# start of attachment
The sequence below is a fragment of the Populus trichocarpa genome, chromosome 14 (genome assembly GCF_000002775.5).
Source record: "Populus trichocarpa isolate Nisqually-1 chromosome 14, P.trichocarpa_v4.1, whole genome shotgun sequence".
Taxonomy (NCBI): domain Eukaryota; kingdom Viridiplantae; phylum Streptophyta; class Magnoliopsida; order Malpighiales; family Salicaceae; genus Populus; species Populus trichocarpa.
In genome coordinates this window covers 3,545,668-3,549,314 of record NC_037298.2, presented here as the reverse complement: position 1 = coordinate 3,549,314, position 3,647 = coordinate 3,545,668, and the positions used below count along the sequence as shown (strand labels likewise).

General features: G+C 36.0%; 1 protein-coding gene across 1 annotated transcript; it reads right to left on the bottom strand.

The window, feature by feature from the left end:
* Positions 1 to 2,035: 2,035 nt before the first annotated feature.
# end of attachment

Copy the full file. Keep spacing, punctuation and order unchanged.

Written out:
The sequence below is a fragment of the Populus trichocarpa genome, chromosome 14 (genome assembly GCF_000002775.5).
Source record: "Populus trichocarpa isolate Nisqually-1 chromosome 14, P.trichocarpa_v4.1, whole genome shotgun sequence".
Taxonomy (NCBI): domain Eukaryota; kingdom Viridiplantae; phylum Streptophyta; class Magnoliopsida; order Malpighiales; family Salicaceae; genus Populus; species Populus trichocarpa.
In genome coordinates this window covers 3,545,668-3,549,314 of record NC_037298.2, presented here as the reverse complement: position 1 = coordinate 3,549,314, position 3,647 = coordinate 3,545,668, and the positions used below count along the sequence as shown (strand labels likewise).

General features: G+C 36.0%; 1 protein-coding gene across 1 annotated transcript; it reads right to left on the bottom strand.

The window, feature by feature from the left end:
* Positions 1 to 2,035: 2,035 nt before the first annotated feature.